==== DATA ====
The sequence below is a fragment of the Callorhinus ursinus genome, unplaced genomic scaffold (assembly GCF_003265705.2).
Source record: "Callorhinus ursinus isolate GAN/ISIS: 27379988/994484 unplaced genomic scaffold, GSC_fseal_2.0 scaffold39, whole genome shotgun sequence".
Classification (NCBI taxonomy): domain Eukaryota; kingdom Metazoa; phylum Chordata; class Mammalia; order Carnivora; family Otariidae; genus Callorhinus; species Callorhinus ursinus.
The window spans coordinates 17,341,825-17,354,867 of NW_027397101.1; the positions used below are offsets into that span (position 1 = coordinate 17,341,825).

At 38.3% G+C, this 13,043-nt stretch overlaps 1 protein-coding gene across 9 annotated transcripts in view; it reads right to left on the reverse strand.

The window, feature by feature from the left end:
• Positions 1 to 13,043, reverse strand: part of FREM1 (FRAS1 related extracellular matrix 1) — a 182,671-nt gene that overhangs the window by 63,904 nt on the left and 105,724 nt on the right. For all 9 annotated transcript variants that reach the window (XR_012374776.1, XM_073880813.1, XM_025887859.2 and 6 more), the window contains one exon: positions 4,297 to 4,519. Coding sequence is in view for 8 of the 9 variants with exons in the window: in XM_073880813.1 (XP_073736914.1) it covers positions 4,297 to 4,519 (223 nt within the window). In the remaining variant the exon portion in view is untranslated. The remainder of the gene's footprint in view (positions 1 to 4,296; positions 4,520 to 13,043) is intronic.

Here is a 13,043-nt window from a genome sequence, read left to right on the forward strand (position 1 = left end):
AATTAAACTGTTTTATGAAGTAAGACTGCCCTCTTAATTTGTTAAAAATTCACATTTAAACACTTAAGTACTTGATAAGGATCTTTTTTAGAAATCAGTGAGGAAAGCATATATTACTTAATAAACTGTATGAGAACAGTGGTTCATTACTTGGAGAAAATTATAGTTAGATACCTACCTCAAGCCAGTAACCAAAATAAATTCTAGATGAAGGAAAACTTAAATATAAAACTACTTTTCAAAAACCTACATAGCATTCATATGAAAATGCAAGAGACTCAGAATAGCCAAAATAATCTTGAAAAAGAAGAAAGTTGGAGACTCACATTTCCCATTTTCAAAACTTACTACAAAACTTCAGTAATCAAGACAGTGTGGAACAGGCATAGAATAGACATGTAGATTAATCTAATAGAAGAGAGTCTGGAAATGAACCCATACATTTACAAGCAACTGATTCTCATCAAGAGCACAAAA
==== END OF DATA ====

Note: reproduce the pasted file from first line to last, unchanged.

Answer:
The sequence below is a fragment of the Callorhinus ursinus genome, unplaced genomic scaffold (assembly GCF_003265705.2).
Source record: "Callorhinus ursinus isolate GAN/ISIS: 27379988/994484 unplaced genomic scaffold, GSC_fseal_2.0 scaffold39, whole genome shotgun sequence".
Classification (NCBI taxonomy): domain Eukaryota; kingdom Metazoa; phylum Chordata; class Mammalia; order Carnivora; family Otariidae; genus Callorhinus; species Callorhinus ursinus.
The window spans coordinates 17,341,825-17,354,867 of NW_027397101.1; the positions used below are offsets into that span (position 1 = coordinate 17,341,825).

At 38.3% G+C, this 13,043-nt stretch overlaps 1 protein-coding gene across 9 annotated transcripts in view; it reads right to left on the reverse strand.

The window, feature by feature from the left end:
• Positions 1 to 13,043, reverse strand: part of FREM1 (FRAS1 related extracellular matrix 1) — a 182,671-nt gene that overhangs the window by 63,904 nt on the left and 105,724 nt on the right. For all 9 annotated transcript variants that reach the window (XR_012374776.1, XM_073880813.1, XM_025887859.2 and 6 more), the window contains one exon: positions 4,297 to 4,519. Coding sequence is in view for 8 of the 9 variants with exons in the window: in XM_073880813.1 (XP_073736914.1) it covers positions 4,297 to 4,519 (223 nt within the window). In the remaining variant the exon portion in view is untranslated. The remainder of the gene's footprint in view (positions 1 to 4,296; positions 4,520 to 13,043) is intronic.

Here is a 13,043-nt window from a genome sequence, read left to right on the forward strand (position 1 = left end):
AATTAAACTGTTTTATGAAGTAAGACTGCCCTCTTAATTTGTTAAAAATTCACATTTAAACACTTAAGTACTTGATAAGGATCTTTTTTAGAAATCAGTGAGGAAAGCATATATTACTTAATAAACTGTATGAGAACAGTGGTTCATTACTTGGAGAAAATTATAGTTAGATACCTACCTCAAGCCAGTAACCAAAATAAATTCTAGATGAAGGAAAACTTAAATATAAAACTACTTTTCAAAAACCTACATAGCATTCATATGAAAATGCAAGAGACTCAGAATAGCCAAAATAATCTTGAAAAAGAAGAAAGTTGGAGACTCACATTTCCCATTTTCAAAACTTACTACAAAACTTCAGTAATCAAGACAGTGTGGAACAGGCATAGAATAGACATGTAGATTAATCTAATAGAAGAGAGTCTGGAAATGAACCCATACATTTACAAGCAACTGATTCTCATCAAGAGCACAAAA